Hygiene poverty dramatically impacts the mental health of school children – here’s how you can help
Hygiene shaming dramatically impacts the mental health and wellbeing of both school children and teachers, a new study has revealed. Conducted by charity Beauty Banks, the report found that 44 per cent of teachers have witnessed children being bullied because of hygiene shaming while 38 per cent of teachers have offered pupils hygiene items like deodorant and toothpaste.
For the past two years, Beauty Banks has been supporting people who live in hygiene poverty, galvanising communities and individuals to support those who need it, collecting donations, and working with beauty brands to distribute unused toiletries to food banks, homeless shelters, NHS trusts, schools, family centres, and churches all over the UK.
Now, as schools start back up again, they are focusing their efforts on what they have identified as “hygiene shaming” in schools, working to raise awareness and money to support teachers and students who are dealing with hygiene poverty in the classroom.
“Now more than ever, if you can’t afford to be clean you can be stigmatised, victim-shamed and bullied and that stigma, that shame, is internalised, and you shame and blame yourself,” says Jo Jones, co-founder of Beauty Banks. “It’s a catastrophic barrier to learning.”
Hygiene shaming encompasses both the self-shame that a child feels because they can’t afford to be clean as well as the shame they receive from peers. This shame affects both the students and the teachers who witness it. Beauty Banks’s study found that 39 per cent of teachers have witnessed their pupils’s mental health suffer due to hygiene shaming while one in three teachers say they were upset and saddened from witnessing hygiene shaming and one in five teachers are suffering depression as a result of dealing with hygiene poverty.
“There is a growing body of qualitative evidence that hygiene poverty has a very significant negative impact on school attendance, achievement, mental health, and wellbeing,” says educational psychologist Joyce Fullarton. “Recent research has reported that girls who experience hygiene poverty are more likely to experience stress, anxiety, and depression, lack confidence and find it hard to socialise. They are less likely to be successful in GCSE exams and unlikely to sit A Levels.”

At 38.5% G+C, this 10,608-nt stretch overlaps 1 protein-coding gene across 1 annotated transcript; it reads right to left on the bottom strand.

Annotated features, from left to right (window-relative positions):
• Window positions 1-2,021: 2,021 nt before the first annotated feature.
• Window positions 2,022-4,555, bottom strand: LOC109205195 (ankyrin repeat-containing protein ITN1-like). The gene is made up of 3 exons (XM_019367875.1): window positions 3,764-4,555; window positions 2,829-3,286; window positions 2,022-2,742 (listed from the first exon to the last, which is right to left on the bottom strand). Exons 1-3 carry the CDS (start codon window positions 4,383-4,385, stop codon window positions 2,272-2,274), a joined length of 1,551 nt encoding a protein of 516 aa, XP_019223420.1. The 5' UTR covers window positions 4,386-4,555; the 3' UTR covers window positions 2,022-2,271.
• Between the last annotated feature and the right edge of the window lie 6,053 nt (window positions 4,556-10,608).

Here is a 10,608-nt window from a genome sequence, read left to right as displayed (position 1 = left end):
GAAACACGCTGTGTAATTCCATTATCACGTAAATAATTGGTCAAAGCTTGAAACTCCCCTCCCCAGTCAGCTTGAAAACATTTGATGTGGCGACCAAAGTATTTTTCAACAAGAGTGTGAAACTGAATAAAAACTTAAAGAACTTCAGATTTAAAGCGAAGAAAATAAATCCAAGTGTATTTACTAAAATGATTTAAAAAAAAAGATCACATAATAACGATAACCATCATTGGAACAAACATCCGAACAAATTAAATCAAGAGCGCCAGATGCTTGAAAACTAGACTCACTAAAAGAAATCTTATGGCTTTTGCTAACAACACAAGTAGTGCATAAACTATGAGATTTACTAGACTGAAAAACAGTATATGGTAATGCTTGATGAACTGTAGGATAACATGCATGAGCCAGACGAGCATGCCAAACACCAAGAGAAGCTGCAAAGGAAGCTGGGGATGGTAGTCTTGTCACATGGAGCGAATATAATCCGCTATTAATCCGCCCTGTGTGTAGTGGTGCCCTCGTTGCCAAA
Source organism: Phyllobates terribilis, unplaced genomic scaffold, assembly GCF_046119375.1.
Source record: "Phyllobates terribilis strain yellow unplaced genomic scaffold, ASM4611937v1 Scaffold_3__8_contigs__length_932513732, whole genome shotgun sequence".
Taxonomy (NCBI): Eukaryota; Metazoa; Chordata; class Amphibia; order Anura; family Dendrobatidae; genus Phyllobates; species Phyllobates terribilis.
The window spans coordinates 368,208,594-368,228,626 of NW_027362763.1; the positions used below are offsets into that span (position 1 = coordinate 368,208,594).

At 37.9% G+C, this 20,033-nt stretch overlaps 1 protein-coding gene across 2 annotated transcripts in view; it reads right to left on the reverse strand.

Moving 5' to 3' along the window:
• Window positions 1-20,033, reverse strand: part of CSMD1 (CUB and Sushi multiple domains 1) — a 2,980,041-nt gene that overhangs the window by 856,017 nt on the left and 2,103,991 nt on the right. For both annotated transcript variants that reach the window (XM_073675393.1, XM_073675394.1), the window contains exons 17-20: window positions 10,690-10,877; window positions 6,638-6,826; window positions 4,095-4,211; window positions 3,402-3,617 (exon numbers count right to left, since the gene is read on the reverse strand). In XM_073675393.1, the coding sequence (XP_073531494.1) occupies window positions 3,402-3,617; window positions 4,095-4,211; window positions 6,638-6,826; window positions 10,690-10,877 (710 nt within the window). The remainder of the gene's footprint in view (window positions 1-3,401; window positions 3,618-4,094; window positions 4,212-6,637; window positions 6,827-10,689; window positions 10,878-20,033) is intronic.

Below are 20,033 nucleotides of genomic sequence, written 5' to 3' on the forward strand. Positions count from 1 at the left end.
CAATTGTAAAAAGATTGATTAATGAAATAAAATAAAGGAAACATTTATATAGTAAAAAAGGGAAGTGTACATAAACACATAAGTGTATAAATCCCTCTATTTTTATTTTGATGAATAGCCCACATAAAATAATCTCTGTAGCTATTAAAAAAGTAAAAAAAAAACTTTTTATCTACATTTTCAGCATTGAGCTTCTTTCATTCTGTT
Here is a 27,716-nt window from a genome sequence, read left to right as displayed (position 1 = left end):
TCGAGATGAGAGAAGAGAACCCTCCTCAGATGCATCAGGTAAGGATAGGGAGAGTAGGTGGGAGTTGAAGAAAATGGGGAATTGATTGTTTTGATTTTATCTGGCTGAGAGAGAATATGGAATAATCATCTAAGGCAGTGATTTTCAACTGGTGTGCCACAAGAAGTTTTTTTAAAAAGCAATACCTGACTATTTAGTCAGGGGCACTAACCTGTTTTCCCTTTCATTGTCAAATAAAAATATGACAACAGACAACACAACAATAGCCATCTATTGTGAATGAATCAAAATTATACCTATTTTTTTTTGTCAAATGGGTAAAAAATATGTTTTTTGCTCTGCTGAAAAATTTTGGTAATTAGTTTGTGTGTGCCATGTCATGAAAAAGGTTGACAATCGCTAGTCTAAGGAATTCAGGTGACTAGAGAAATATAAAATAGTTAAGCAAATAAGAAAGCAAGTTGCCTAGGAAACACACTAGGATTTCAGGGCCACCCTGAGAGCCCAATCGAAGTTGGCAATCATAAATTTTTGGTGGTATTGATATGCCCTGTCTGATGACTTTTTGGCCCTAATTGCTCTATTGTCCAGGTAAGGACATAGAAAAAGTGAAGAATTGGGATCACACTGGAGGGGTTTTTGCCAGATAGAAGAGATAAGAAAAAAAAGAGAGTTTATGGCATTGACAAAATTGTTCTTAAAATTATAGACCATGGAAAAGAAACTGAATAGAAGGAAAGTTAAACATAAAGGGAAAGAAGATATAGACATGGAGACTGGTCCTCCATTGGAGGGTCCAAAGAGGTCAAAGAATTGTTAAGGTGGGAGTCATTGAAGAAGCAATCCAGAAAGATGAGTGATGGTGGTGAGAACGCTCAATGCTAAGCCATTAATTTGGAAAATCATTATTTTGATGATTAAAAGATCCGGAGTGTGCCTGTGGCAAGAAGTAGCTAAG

To combat this, Beauty Banks has teamed up with GoFundMe and Superdrug, with the support of MP Carolyn Harris, to launch a fundraising campaign to raise money to send personal care and hygiene products to children in need via their school. To date, they have raised over £15,000. They will also be lobbying brands directly to donate unused products – deodorant, soap, toothpaste, shampoo, etc. – and launching a kids-4-kids programme that encourages children in schools not affected by hygiene poverty to fundraise and support a school in need.
“Shame makes children and adolescents feel small, humiliated, and bad about themselves,” says co-founder Sali Hughes. “We cannot in any good conscience allow children to feel life-limiting shame over a lack of deodorant, toothpaste, and soap. We need to help teachers to give kids the hygiene essentials they need to thrive."
Donate to support the campaign here. And if you work in a school in the UK where hygiene poverty is a big issue get in touch with Beauty Banks and they will help with deliveries of personal care and hygiene products.